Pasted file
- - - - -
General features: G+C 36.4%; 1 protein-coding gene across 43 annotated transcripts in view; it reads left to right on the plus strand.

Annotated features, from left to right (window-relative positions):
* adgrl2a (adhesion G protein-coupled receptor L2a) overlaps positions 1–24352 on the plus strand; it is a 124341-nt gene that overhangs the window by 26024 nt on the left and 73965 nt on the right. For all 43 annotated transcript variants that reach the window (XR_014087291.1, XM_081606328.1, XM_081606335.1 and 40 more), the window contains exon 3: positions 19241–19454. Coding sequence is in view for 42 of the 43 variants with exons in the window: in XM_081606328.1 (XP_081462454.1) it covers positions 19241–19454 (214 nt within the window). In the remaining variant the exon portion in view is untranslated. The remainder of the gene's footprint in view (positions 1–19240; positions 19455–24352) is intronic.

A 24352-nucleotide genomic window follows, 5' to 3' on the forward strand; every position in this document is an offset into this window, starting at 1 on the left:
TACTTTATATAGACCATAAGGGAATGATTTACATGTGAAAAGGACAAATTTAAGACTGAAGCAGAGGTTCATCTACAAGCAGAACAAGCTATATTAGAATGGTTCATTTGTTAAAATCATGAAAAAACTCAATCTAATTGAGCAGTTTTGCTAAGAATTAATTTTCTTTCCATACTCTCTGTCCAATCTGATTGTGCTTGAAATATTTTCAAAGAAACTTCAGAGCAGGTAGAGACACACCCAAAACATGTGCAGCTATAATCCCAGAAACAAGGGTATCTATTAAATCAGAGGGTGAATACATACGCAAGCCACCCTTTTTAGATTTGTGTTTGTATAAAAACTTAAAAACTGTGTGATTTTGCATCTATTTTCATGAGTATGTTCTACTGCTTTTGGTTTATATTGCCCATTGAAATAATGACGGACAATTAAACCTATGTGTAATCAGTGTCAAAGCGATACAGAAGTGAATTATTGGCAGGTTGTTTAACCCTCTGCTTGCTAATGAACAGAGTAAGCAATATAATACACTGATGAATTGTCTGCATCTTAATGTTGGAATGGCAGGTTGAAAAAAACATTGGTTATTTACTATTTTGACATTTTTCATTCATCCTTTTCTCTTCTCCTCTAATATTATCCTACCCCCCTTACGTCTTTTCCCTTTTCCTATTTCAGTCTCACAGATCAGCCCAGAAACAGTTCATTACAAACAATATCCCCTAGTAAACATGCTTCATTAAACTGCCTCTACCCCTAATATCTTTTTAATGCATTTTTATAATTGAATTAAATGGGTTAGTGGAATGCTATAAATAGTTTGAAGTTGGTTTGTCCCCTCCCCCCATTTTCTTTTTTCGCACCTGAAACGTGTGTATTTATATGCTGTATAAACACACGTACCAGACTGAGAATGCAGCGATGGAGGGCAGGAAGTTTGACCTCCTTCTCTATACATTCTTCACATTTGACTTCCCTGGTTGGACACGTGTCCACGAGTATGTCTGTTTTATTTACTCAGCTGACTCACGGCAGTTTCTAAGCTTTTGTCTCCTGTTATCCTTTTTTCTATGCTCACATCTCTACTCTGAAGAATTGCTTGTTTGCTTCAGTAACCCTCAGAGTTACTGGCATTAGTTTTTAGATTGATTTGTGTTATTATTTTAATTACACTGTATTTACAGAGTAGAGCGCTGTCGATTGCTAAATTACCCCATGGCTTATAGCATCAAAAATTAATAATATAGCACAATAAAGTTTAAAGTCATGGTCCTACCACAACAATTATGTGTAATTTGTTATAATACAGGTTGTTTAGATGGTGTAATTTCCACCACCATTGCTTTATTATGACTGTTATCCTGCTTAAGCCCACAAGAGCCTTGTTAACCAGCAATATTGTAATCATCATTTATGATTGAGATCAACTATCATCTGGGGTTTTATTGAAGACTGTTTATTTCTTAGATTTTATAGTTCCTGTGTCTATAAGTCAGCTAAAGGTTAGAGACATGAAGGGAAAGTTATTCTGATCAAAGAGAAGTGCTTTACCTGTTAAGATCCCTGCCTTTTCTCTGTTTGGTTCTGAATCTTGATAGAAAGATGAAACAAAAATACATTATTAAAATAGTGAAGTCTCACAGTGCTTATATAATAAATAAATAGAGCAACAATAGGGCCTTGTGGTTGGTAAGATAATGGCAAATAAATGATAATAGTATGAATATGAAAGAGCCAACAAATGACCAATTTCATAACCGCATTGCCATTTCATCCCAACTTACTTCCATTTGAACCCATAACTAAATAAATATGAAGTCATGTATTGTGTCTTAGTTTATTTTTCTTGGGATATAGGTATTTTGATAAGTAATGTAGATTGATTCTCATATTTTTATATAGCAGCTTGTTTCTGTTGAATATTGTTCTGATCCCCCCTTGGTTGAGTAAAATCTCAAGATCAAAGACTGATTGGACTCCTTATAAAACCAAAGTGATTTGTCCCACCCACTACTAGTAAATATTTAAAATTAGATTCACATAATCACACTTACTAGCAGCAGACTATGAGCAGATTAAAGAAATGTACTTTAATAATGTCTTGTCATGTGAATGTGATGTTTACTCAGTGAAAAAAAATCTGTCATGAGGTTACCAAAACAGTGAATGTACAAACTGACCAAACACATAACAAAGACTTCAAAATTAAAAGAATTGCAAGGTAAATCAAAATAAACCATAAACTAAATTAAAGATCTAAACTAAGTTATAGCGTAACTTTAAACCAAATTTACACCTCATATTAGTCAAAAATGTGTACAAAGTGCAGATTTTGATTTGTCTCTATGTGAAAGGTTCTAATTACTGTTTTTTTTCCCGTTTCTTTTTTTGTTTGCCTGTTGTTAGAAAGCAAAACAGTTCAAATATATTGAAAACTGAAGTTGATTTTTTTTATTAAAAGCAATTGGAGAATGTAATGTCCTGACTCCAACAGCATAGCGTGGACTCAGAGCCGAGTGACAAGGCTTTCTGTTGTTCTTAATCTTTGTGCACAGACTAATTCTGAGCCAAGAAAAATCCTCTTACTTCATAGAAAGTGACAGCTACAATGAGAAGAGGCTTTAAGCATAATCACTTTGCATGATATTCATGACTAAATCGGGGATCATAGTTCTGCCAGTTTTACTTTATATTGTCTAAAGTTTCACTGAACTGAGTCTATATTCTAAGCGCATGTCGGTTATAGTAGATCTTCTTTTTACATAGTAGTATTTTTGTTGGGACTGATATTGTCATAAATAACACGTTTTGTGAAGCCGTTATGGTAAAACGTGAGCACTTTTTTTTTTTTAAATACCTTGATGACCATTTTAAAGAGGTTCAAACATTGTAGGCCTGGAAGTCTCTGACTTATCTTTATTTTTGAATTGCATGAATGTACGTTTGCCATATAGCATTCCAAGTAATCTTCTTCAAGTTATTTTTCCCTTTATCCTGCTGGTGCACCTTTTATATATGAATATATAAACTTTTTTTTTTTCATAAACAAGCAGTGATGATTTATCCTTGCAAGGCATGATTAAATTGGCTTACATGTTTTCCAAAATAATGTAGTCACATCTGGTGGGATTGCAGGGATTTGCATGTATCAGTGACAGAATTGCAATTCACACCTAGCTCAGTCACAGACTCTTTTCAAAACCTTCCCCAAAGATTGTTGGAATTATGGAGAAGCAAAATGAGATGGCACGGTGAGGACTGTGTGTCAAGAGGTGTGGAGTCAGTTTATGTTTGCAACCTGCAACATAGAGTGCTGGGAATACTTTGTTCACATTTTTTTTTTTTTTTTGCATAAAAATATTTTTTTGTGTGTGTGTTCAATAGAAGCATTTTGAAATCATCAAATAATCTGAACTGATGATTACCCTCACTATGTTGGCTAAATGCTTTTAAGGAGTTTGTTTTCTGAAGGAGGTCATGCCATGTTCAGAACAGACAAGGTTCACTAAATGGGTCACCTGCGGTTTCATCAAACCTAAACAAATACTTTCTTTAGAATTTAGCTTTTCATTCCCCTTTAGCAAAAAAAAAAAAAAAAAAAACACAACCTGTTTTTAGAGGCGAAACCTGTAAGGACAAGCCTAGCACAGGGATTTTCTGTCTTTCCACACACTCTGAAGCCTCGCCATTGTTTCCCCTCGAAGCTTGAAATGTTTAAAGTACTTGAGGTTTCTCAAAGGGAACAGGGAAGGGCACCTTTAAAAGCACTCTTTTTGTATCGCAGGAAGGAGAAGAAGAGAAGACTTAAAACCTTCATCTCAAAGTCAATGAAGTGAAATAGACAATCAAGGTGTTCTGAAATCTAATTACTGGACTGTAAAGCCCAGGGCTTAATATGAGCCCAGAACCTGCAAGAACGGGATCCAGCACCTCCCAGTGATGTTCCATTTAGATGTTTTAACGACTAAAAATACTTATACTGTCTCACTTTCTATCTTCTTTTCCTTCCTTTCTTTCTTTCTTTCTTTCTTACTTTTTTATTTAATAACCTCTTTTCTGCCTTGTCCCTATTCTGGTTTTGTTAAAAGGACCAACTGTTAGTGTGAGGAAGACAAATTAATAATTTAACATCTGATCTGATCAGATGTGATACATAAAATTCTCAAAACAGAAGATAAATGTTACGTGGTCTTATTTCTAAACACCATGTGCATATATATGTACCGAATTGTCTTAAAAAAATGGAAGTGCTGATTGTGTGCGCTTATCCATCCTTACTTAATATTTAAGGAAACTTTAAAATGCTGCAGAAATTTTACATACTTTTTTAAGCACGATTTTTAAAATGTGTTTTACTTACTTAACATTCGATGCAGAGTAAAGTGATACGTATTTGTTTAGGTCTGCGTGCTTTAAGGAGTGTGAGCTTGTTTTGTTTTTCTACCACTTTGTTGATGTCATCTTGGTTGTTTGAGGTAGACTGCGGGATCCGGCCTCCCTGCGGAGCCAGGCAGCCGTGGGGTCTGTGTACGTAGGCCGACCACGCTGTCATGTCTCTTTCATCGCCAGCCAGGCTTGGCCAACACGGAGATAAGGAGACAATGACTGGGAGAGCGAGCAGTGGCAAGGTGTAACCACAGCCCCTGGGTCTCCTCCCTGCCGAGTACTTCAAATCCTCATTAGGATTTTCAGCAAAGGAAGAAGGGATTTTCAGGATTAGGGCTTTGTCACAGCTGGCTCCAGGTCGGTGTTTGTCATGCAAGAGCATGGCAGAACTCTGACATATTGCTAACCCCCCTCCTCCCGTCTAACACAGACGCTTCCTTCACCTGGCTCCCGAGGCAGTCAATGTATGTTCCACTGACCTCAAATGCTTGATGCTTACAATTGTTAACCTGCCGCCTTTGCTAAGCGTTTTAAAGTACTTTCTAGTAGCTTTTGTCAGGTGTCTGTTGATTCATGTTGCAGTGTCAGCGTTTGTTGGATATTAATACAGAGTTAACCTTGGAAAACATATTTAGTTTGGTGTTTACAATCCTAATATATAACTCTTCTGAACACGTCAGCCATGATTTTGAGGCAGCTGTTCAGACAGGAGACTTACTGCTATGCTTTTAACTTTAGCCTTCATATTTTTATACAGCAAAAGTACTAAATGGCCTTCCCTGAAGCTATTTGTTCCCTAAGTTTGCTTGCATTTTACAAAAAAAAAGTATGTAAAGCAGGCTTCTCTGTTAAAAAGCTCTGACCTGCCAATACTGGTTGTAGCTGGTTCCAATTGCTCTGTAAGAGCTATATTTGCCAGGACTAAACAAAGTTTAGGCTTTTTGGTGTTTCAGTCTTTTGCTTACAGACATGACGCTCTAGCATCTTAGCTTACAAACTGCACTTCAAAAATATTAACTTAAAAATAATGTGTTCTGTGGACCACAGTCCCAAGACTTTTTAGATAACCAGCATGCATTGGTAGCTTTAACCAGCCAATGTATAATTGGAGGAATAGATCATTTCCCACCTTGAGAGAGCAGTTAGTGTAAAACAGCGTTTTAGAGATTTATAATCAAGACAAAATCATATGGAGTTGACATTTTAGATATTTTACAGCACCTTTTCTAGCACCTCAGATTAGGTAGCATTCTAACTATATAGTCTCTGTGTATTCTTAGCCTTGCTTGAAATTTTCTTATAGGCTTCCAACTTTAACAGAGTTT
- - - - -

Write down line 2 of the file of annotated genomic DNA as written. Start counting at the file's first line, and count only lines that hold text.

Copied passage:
Annotated features, from left to right (window-relative positions):